Looking for some domain inspiration? Check out the latest Sedo Market Study to help you identify market trends and new opportunities! Our market study gives insights into overall marketplace activity, top domain sales and successful domain extensions. Sedo’s continued focus on innovations around our marketplace strategy resulted in a record number of 10,070 domain sales in Q4 and helped solidify our position as the most successful global marketplace for domains in the secondary market.

The 2009 Market Study shows Sedo’s strong growth in sales through our global platform in 2009, versus 2008. Sedo represented 64 percent of the top 100 public sales in the domain industry, with the next closest competitor coming in at 8 percent. This growth was also fueled by impressive quarter over quarter results, with a 5 percent increase in domain sales in Q4 of 2009. In addition, Sedo accounted for 11 of the top 20 biggest sales industry-wide, compared to only 5 of the top 20 sales in 2008. This included a surge in geographical and descriptive domains, including the sale of Fly.com for $1.6 million, Russia.com for $1.5 million, Call.com for $1.1 million, and Brazil.com for $500,000.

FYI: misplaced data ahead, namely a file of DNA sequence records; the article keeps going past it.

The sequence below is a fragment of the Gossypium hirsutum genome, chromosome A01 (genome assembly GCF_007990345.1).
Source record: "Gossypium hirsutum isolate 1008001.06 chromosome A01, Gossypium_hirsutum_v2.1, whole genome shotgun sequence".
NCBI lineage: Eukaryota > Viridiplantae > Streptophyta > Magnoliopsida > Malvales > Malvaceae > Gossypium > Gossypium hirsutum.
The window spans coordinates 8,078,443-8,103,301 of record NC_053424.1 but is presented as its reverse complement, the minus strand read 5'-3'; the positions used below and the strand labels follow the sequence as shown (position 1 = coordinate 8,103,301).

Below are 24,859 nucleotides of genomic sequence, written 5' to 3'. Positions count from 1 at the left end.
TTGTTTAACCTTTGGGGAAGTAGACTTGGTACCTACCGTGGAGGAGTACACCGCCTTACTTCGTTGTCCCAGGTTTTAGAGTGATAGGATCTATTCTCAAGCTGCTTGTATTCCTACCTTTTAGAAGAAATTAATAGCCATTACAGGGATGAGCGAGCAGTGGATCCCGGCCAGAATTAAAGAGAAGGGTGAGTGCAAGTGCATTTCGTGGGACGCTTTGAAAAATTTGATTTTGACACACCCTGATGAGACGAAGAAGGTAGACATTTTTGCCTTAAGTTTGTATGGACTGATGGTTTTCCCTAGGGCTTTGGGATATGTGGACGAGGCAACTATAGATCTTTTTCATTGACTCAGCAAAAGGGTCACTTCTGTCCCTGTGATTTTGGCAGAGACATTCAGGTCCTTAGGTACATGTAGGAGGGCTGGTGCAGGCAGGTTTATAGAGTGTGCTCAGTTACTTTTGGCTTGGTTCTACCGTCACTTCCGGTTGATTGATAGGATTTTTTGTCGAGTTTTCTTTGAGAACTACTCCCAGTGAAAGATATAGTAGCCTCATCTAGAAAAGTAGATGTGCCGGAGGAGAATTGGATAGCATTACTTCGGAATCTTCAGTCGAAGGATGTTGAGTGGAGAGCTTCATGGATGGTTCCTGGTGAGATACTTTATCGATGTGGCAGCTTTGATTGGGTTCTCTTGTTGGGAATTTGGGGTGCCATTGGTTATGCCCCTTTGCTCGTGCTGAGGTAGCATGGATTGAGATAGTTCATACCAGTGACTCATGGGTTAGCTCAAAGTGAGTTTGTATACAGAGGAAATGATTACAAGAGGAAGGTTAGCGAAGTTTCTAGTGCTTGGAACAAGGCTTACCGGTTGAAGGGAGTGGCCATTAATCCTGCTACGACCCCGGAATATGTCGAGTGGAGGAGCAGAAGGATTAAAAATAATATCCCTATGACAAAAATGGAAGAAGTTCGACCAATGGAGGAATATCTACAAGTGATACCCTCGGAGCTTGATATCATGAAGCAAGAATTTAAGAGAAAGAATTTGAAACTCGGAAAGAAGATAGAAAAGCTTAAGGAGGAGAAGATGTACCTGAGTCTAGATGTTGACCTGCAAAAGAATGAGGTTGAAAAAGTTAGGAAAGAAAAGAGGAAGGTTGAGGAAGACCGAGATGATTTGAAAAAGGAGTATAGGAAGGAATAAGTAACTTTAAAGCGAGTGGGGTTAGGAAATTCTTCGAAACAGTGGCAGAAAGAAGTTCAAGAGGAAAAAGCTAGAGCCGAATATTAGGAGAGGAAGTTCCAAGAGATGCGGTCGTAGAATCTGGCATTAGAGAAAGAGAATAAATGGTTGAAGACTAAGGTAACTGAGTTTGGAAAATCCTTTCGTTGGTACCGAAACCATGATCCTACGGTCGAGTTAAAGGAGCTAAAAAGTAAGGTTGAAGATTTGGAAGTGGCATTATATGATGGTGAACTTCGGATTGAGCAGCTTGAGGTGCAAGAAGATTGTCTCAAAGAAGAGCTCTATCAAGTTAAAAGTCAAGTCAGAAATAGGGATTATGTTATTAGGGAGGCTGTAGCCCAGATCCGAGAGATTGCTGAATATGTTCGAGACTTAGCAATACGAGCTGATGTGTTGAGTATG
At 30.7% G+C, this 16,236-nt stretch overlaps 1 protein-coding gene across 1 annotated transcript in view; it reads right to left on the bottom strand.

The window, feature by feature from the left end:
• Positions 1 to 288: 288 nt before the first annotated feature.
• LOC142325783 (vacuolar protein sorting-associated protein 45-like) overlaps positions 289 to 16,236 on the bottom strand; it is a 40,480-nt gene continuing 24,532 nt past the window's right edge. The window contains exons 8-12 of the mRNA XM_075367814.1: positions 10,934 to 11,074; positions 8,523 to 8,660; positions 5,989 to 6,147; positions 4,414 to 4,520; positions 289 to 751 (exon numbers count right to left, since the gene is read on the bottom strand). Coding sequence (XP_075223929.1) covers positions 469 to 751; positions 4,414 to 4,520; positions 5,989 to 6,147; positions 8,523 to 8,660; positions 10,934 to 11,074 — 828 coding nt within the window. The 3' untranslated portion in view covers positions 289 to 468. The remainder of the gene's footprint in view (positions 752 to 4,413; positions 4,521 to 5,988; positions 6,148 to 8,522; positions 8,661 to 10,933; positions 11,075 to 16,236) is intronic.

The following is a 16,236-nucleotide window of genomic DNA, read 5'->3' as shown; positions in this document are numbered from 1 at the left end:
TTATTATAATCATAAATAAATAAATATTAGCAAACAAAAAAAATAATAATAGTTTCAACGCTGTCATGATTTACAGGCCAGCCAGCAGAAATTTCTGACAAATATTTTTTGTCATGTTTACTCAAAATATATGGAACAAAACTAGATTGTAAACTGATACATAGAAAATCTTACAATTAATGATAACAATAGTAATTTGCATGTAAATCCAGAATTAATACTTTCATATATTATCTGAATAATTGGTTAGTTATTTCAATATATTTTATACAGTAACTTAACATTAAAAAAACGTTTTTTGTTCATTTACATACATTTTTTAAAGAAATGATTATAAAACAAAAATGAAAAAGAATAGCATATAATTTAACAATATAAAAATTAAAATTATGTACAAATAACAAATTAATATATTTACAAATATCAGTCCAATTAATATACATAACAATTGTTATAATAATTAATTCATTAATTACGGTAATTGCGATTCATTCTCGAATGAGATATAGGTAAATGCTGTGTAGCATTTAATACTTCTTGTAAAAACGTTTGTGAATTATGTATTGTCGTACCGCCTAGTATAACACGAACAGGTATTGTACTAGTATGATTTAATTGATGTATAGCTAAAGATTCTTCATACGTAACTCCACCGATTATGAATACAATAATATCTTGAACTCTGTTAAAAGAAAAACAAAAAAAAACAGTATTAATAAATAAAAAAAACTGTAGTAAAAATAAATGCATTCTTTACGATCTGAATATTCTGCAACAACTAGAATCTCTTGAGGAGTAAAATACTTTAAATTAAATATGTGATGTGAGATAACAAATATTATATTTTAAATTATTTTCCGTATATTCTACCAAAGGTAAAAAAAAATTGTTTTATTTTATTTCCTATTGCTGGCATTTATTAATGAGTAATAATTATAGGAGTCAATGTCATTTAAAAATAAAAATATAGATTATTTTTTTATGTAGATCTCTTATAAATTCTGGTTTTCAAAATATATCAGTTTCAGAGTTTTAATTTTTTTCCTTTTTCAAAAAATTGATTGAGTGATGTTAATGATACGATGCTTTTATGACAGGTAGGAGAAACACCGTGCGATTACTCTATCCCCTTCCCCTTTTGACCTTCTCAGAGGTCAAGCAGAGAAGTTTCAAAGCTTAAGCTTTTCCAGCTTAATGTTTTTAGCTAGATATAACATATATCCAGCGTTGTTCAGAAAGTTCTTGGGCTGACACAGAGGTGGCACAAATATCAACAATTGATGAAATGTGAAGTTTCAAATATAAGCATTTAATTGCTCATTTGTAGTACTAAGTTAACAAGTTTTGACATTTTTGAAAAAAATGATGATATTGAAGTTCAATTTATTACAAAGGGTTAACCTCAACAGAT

Which extensions are the most successful ones?

The study reveals that the .com extension continues to be the most popular generic top level domain (gTLD), accounting for 44 percent of all domain sales on the Sedo marketplace in 2009. In looking at its place among other gTLDs, the .com displays an even greater lead. The extension accounted for 72 percent of all Q4 2009 gTLD sales and 74 percent of 2009 gTLD sales. In contrast, the second most popular gTLD, the .net extension generated 11 percent of 2009 gTLD sales, and only 6 percent of all domains sold on the Sedo marketplace last year.

In terms of the best-performing extensions for average sales price, Sedo’s study saw the sharpest rise in .biz domains. This growth can be attributed in part to the growth in sales of one character .biz domains, which first became available through the .biz registrar in September 2009.

Fixed price names represent a strong growth sector of the market

We’ve seen a significant four percent growth in the number of fixed price domains changing hands in 2009, as compared with 2008. This figure will continue to grow this year, as domain owners apply fixed prices to appeal to more buyers.

What are the top selling categories?